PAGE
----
[quote]Originally posted by Rasputin:
Well, I sort of extrapolated the system for calculating bandwidth from graphics cards articles I've seen. That is, the hertz rating times sixteen. I'm sure you know it better than I
It must be gigabits
per second, I suppose.</strong><hr></blockquote>
is correct... here's why:
The x16 is because many graphics boards use a 128-bit bus. Some of them may even be using 256-bit buses... although the memory and bus usually have a fairly radical organization, which is possible due to the nature of graphics (which by its nature is very highly parallel and very deeply pipelined). The memory is also tightly coupled to the graphics chip & not expandable. Think of it as 4 x 64-bit busses, rather than one 256-bit bus. The latest nVidia highest end graphics cards manage a little over 10 GBytes/sec (as you mentioned) by using this mechanism.
This kind of configuration doesn't really work for the main CPU, although with the advent of onchip memory controllers and per-CPU memory some of this will move to the motherboard. If Dorsal's description of the system is accurate then a dual G5 machine, could
be built each with its own 128-bit bus to its own private memory, would effectively have a 2 x 128-bit memory bus. If the memory is kept very close to the processor(s) then it might be possible that the bus can be wider and/or faster than 128-bit 133 MHz double pumped, but I won't speculate on that.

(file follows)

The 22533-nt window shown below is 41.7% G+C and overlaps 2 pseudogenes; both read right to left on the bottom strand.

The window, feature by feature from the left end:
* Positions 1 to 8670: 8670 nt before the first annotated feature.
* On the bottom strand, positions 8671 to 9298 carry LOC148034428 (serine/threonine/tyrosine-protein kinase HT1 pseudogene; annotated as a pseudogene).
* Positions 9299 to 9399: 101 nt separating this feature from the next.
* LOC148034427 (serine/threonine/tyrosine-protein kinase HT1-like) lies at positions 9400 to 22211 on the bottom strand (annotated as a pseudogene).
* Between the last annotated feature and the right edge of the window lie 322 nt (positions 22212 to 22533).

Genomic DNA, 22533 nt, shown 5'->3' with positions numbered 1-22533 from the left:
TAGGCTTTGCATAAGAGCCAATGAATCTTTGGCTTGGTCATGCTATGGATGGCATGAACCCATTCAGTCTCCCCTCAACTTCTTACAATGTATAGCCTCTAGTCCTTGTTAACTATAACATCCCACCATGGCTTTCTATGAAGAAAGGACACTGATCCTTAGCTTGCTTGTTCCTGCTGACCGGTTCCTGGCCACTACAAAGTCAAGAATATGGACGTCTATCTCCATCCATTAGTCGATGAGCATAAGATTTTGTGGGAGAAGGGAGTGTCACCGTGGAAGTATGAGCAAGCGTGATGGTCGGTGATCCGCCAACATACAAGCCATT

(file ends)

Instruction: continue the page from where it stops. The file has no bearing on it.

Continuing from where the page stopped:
Adding more processors effectively widens the bus from a system viewpoint, although not from a single processor's viewpoint. This organization has a significant impact on the operating system, however, and it will be interesting to see how MacOSX deals with that. Processor's accessing eachother's memory would see a severe speed penalty -- on both processors. This would mean that either processes need to be bound to processors (limiting), and/or a sophisticated paging method for transfering whole virtual memory pages between processors is required... doing it at the cache level would involve a great deal of overhead.
It Dorsal is accurate and Apple gets the OS right, these machines will be very fast
-- especially in multiprocessor configurations.
I should also add that they could also build these machines with two processors on the same daughtercard, sharing the same memory. This is probably more likely, but without knowing more about the on-chip memory controller its hard to say how it would work.
[ 04-07-2002: Message edited by: Programmer ]</p>